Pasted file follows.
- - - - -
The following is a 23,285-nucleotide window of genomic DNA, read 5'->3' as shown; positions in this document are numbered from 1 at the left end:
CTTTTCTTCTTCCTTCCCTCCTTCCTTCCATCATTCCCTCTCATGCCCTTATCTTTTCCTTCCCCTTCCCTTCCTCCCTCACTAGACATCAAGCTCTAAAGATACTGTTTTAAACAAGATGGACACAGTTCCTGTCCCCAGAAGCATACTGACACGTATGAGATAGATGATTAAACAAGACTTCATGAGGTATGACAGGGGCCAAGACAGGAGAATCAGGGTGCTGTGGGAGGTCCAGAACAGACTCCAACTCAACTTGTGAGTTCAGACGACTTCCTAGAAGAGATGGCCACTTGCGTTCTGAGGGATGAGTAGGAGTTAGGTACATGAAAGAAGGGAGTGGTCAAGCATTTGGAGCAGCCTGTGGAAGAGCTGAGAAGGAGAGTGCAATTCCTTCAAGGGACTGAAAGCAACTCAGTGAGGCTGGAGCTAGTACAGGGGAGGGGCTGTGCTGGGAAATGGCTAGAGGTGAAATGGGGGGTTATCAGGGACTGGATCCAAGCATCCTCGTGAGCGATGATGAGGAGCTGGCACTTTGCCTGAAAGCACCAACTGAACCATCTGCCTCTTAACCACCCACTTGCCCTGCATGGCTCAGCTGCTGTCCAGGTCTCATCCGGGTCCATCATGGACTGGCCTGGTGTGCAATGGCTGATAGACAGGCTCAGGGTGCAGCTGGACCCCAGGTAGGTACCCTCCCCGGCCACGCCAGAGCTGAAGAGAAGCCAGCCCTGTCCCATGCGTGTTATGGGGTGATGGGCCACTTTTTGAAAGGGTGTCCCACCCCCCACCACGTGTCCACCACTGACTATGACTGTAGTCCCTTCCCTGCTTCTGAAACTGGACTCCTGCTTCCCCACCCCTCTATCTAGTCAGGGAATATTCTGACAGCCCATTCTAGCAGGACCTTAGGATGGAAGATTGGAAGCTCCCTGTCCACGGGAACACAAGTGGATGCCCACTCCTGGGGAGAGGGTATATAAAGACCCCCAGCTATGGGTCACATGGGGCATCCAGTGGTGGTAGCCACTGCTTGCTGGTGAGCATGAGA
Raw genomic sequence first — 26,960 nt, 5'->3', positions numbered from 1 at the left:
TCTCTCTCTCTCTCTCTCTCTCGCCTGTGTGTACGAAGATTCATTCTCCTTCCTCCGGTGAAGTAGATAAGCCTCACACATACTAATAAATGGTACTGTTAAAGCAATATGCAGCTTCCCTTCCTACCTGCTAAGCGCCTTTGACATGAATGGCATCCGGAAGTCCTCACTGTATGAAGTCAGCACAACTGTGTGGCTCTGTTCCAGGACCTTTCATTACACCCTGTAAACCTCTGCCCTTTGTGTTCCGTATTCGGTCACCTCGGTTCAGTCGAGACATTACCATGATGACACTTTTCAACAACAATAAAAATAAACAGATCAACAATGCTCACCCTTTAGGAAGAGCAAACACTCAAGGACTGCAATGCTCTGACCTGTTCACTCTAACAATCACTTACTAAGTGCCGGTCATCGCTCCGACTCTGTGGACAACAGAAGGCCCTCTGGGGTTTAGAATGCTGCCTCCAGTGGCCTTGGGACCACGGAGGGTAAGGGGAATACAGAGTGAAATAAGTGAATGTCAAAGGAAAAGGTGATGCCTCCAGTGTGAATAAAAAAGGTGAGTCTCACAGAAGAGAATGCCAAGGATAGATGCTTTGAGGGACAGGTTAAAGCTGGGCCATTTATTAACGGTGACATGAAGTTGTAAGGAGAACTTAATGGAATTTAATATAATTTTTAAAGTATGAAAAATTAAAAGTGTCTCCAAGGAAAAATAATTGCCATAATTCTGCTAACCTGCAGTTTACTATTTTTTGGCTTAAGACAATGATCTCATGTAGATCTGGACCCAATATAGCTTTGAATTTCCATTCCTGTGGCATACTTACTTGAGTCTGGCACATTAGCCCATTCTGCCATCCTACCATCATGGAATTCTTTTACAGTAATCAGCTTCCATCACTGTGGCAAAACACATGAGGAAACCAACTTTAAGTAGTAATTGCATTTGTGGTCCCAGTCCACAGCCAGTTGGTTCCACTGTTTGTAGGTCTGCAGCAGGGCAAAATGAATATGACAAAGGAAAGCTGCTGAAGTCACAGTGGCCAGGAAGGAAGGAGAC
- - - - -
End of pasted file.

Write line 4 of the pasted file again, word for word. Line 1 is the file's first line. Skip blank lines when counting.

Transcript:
TCTCTCTCTCTCTCTCTCTCTCGCCTGTGTGTACGAAGATTCATTCTCCTTCCTCCGGTGAAGTAGATAAGCCTCACACATACTAATAAATGGTACTGTTAAAGCAATATGCAGCTTCCCTTCCTACCTGCTAAGCGCCTTTGACATGAATGGCATCCGGAAGTCCTCACTGTATGAAGTCAGCACAACTGTGTGGCTCTGTTCCAGGACCTTTCATTACACCCTGTAAACCTCTGCCCTTTGTGTTCCGTATTCGGTCACCTCGGTTCAGTCGAGACATTACCATGATGACACTTTTCAACAACAATAAAAATAAACAGATCAACAATGCTCACCCTTTAGGAAGAGCAAACACTCAAGGACTGCAATGCTCTGACCTGTTCACTCTAACAATCACTTACTAAGTGCCGGTCATCGCTCCGACTCTGTGGACAACAGAAGGCCCTCTGGGGTTTAGAATGCTGCCTCCAGTGGCCTTGGGACCACGGAGGGTAAGGGGAATACAGAGTGAAATAAGTGAATGTCAAAGGAAAAGGTGATGCCTCCAGTGTGAATAAAAAAGGTGAGTCTCACAGAAGAGAATGCCAAGGATAGATGCTTTGAGGGACAGGTTAAAGCTGGGCCATTTATTAACGGTGACATGAAGTTGTAAGGAGAACTTAATGGAATTTAATATAATTTTTAAAGTATGAAAAATTAAAAGTGTCTCCAAGGAAAAATAATTGCCATAATTCTGCTAACCTGCAGTTTACTATTTTTTGGCTTAAGACAATGATCTCATGTAGATCTGGACCCAATATAGCTTTGAATTTCCATTCCTGTGGCATACTTACTTGAGTCTGGCACATTAGCCCATTCTGCCATCCTACCATCATGGAATTCTTTTACAGTAATCAGCTTCCATCACTGTGGCAAAACACATGAGGAAACCAACTTTAAGTAGTAATTGCATTTGTGGTCCCAGTCCACAGCCAGTTGGTTCCACTGTTTGTAGGTCTGCAGCAGGGCAAAATGAATATGACAAAGGAAAGCTGCTGAAGTCACAGTGGCCAGGAAGGAAGGAGAC